Stunning solar discovery sheds new light on 4000-year-old megalithic tomb in Ireland
Hillwalker Dáithí Ó Conaill has made an amazing discovery in west Kerry, Ireland which connects a 4000-year-old tomb with the equinox. Known as the Giant’s Grave, the megalithic tomb is located in the valley known as Loch an Dúin, which is near the county’s famous Conor Pass - one of the highest Irish mountain passes.
The retired school principal has visited the site for the past 14 years during the winter and summer solstice and this year made the incredible discovery that the tomb aligns to the setting sun of the equinox which last occurred on Friday, 22 September. An equinox is when the Earth experiences days and nights which are generally equal in length. There are two each year; one around 21 March, the vernal equinox, and another around 22 September which is the autumnal equinox.
"The significance of the alignment of the setting sun on the Equinox dates and the Wedge Tomb at Loch a’Dúin is that these Bronze Age farmers closely monitored the movement of the sun and the changing seasons throughout the year", Mícheál Ó Coileáin of Sciúird Archaeological Tours told Lonely Planet. “This was central to their lives as farmers and may also have been tied in with rituals the society may have participated in”.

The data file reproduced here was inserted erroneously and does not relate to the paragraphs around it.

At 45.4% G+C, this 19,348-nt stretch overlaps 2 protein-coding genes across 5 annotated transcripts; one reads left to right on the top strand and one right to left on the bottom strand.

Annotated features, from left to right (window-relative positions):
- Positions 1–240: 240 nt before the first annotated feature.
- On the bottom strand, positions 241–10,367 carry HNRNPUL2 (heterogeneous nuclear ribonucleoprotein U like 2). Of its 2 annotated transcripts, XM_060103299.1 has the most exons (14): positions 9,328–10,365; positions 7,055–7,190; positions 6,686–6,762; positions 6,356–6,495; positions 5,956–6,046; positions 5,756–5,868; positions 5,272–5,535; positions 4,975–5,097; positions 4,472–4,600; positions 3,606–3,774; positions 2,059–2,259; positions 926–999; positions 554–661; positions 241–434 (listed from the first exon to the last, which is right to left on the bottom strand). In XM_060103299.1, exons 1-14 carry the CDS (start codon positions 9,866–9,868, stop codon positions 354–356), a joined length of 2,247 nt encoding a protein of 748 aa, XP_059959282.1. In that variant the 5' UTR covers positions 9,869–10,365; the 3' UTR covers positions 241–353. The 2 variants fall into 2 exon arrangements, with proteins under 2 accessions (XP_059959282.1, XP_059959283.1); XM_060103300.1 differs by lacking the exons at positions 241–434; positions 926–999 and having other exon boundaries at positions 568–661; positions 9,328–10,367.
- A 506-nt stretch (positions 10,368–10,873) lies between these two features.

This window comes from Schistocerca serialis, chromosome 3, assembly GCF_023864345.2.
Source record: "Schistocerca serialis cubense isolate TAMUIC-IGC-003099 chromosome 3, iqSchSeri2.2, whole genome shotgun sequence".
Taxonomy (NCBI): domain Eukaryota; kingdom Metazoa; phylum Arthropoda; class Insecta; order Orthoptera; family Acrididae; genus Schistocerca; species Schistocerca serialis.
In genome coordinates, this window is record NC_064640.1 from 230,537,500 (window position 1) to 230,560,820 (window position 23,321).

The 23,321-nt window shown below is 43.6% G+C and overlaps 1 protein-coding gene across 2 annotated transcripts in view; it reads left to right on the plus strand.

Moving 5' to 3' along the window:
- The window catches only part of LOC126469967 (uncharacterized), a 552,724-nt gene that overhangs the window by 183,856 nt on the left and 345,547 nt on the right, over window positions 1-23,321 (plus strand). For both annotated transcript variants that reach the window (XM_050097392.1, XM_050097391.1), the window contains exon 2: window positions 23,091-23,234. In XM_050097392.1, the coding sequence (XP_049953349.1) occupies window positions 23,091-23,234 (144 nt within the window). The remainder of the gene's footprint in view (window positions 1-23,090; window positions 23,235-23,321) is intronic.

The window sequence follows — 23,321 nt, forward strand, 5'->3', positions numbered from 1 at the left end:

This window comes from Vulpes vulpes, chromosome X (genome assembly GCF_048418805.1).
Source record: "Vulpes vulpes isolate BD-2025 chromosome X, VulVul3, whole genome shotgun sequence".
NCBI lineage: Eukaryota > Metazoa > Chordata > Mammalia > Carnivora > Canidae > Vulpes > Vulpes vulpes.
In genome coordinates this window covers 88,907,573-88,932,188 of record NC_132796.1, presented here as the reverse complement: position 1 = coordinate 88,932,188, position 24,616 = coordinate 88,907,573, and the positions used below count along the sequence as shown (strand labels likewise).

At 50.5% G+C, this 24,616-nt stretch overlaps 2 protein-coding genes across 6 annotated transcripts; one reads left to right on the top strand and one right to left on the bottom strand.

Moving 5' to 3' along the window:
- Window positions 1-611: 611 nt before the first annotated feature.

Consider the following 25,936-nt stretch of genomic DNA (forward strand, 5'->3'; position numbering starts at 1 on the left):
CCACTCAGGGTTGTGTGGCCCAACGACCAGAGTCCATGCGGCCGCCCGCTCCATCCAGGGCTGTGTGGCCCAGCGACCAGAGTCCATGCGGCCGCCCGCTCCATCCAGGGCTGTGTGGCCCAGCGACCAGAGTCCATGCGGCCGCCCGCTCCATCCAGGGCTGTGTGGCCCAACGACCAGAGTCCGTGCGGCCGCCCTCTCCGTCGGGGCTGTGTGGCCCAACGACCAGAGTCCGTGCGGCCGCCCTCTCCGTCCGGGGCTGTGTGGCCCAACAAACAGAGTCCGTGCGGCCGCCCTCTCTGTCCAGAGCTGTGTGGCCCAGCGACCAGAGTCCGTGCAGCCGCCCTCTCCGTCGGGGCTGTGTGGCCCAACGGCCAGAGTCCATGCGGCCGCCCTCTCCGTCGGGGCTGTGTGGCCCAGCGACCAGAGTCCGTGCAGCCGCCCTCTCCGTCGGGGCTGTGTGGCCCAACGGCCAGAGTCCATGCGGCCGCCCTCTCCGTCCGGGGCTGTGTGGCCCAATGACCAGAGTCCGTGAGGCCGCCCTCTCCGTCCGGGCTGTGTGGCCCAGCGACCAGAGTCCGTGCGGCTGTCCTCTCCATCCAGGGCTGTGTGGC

“We talk about Newgrange and it’s wonderful,” Dáithí told Ireland’s national broadcaster, “we have our own mini-Newgrange here and we can be very, very proud of it.”
The stunning solar event can be in fact witnessed at sunset for a number of days either side of the equinox as the sun illuminates the chamber. The Bronze Age tomb houses ancient rock art, a cup and circle which is highlighted when the light shines in.
“The rock art in the tomb was fascinating to me”, Dáithí told Lonely Planet. “I went out 14 Christmasses in a row but it was always raining or cloudy. Last Christmas it was beautiful but I saw nothing, so I began to think and it hit me, the Equinox. It’s absolutely thrilling. It’s at the highest point in the valley. I reported to the National Museum and thankfully they acknowledged the submission as a national monument”.
A wedge tomb is a type of Irish chamber tomb where it’s narrower at one end and forms an elevated wedge. Cremation remains were usually deposited in the tombs and were often accompanied by pottery and tools. Today it’s said that around 550 wedge tombs survive in Ireland, and are found predominantly in the west and north-west.